- The Washington Times - Tuesday, April 12, 2022

President Biden announced Tuesday that he would allow higher-ethanol gasoline blends to be sold this summer in his latest bid to curb high gasoline prices that have voters fuming.

Higher levels of ethanol, which makes gasoline less expensive, are banned during the summer months because it contributes to smog. This year, Mr. Biden is putting American’s pocketbooks before environmental concerns. 

“With this waiver, on June 1, you’re not going to show up at your local gas station and see a bag over the pump that has the cheapest gas,” Mr. Biden said at a speech in Menlo, Iowa. “You’re going to be able to keep filling up with E15 and it’s going to solve a whole problem.”



Senior administration officials estimated the move would save drivers 10 cents a gallon at current prices.

Under Mr. Biden’s order, the Environmental Protection Agency to allow gasoline with 15% ethanol content, known as E15, to be sold between June 1 and September 15. The EPA is expected to issue an emergency waiver before June 1.

The EPA is also considering additional action to facilitate the year-round selling of E15, according to the White House.

Typically, only the standard 10% ethanol blend can be sold during the summer to reduce smog caused by E15’s higher volatility on warm days. However, research in recent years has concluded it may not produce more smog than the 10% blends sold year-round.

Former President Trump sought a similar move in 2019 when he directed the EPA to permanently allow the summertime sales of E15. That plan was blocked by the U.S. Supreme Court when it refused to hear a federal appeals court decision striking down the plan.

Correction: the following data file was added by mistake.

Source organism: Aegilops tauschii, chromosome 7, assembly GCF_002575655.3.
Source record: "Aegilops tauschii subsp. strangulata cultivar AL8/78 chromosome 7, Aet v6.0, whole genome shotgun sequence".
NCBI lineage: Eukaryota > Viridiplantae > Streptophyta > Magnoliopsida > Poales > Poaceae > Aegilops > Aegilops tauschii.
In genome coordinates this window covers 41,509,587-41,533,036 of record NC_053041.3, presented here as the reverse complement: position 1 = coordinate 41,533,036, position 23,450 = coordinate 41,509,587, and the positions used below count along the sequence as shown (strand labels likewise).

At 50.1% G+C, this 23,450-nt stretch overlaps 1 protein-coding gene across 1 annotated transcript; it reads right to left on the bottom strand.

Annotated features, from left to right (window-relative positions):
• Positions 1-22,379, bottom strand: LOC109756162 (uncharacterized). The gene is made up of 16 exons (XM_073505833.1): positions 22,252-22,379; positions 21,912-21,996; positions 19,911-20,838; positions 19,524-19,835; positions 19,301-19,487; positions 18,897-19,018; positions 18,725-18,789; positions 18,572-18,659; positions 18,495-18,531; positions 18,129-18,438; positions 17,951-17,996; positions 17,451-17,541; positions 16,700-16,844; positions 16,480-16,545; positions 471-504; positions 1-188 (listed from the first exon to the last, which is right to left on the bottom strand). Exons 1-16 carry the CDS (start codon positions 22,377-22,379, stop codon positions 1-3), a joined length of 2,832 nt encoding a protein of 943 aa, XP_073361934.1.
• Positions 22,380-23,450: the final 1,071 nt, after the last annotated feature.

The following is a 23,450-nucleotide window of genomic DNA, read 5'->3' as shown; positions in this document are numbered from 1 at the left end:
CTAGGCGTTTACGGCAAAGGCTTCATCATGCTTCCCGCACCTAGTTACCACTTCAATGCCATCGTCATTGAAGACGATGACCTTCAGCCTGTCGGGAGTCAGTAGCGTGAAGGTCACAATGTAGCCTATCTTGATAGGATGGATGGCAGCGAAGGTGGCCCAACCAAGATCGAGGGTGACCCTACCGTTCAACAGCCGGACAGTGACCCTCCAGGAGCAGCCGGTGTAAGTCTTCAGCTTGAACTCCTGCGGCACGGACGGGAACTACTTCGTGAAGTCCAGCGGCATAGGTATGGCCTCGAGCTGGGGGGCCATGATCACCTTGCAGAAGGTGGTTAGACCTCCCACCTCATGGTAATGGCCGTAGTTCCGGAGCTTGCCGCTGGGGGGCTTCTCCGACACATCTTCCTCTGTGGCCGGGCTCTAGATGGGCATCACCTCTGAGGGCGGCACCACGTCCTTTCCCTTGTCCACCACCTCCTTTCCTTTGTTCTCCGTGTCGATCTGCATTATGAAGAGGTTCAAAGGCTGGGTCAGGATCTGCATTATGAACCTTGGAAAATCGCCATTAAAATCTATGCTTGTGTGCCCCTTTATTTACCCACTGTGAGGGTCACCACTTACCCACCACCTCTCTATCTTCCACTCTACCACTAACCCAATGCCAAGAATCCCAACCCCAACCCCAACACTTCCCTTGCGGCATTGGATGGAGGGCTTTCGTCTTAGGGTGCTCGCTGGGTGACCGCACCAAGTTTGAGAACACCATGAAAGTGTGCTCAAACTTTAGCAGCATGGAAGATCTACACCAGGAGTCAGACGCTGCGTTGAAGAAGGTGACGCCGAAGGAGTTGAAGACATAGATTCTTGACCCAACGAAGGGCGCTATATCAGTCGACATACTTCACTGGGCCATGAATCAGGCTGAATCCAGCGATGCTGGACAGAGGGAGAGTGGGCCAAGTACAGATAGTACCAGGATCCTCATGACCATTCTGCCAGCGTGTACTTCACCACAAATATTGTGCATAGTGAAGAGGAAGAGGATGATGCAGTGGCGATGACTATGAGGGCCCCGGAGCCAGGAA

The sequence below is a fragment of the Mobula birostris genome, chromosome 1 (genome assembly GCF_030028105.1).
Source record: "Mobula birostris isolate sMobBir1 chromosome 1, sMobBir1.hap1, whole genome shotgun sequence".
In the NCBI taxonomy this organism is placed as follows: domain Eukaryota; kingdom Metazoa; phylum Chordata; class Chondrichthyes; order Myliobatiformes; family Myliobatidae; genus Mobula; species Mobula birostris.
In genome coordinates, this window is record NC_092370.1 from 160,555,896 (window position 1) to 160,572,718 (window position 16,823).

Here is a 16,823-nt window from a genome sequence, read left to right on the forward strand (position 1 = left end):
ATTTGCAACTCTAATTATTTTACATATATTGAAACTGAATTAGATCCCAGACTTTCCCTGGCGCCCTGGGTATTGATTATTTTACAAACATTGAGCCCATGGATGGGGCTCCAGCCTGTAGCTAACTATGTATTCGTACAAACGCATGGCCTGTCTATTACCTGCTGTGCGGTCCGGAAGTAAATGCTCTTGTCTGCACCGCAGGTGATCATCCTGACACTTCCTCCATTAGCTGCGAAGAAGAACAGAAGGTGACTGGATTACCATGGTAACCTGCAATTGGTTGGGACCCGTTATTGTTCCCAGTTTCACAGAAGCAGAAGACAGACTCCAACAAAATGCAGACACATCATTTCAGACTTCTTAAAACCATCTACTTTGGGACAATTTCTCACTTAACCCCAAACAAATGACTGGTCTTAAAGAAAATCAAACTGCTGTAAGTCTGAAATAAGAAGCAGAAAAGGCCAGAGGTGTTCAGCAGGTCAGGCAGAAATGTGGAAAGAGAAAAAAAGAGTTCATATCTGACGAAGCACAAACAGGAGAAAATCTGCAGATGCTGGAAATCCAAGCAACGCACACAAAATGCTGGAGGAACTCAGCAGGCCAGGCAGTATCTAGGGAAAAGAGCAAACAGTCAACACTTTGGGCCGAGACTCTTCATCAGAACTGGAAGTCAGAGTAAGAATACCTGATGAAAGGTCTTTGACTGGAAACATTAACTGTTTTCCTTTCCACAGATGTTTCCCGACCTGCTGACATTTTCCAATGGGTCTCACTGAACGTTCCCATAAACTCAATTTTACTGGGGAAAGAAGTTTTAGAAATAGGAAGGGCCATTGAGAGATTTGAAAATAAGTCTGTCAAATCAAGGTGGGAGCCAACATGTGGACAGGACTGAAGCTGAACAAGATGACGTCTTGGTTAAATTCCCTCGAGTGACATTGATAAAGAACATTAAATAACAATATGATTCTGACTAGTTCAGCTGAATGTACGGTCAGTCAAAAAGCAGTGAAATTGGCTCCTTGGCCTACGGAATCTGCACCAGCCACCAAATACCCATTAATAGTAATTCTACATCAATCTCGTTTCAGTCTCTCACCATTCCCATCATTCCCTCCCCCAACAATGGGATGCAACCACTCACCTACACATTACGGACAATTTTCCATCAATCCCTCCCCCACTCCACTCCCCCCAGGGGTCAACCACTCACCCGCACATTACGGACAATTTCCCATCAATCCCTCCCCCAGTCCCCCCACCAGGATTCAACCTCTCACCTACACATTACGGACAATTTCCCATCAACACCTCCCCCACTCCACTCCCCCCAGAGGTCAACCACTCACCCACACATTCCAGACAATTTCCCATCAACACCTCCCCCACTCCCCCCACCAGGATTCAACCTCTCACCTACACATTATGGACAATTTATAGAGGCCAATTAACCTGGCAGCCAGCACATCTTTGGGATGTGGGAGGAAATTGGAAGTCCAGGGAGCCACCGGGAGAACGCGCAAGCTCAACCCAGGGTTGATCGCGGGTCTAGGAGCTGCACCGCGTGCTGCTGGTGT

Mr. Biden touted the move as critical to lowering soaring gas prices, which have contributed to rising inflation. The Labor Department announced Tuesday that U.S. consumer prices rose 8.5% from a year ago, the highest increase since December 1981.

Before the announcement, Mr. Biden toured an ethanol plant in Iowa, which is the nation’s top producer of renewable fuel and the corn used to make it.

“We saw today’s inflation data, 70% of the increase in prices came from [Russian President Vladimir] Putin’s price hike on gasoline,” Mr. Biden said. “We need to address this with the urgency that it demands.”

Mr. Biden has been under pressure for months to get control over high gasoline prices and has increasingly pinned the blame on Mr. Putin, though the inflationary trend began before Russia invaded Ukraine on Feb. 24.


SEE ALSO: Inflation hits another 40-year high as recession fears loom


Polls consistently show voters are frustrated with Mr. Biden’s economic policies and Democrats fear the anger will cost them control of both the House and Senate in the November elections.

The average price of a gallon of gas on Tuesday is $4.09, according to data from the automobile group AAA. That represents a decrease from the $4.32 from a month ago, but still higher than the $2.86 per gallon consumers were paying this time last year.

Gas prices were already surging before the Russia-Ukraine war and continued to climb when the U.S. and other countries banned or reduced their reliance on oil from Russia, one of the world’s largest energy suppliers.

E15 is currently sold at 2,300 gas stations across the country. There are more than 150,000 stations nationally, raising questions on how much relief drivers will see from the effort.

Groups representing refiners and fossil fuel companies question if the waiver will result in savings for consumers.

The American Fuel & Petrochemical Manufacturers, a refiners trade group, said E15 is too small of a market to benefit consumers. The American Petroleum Institute called the effort a short-term fix that doesn’t address America’s energy needs.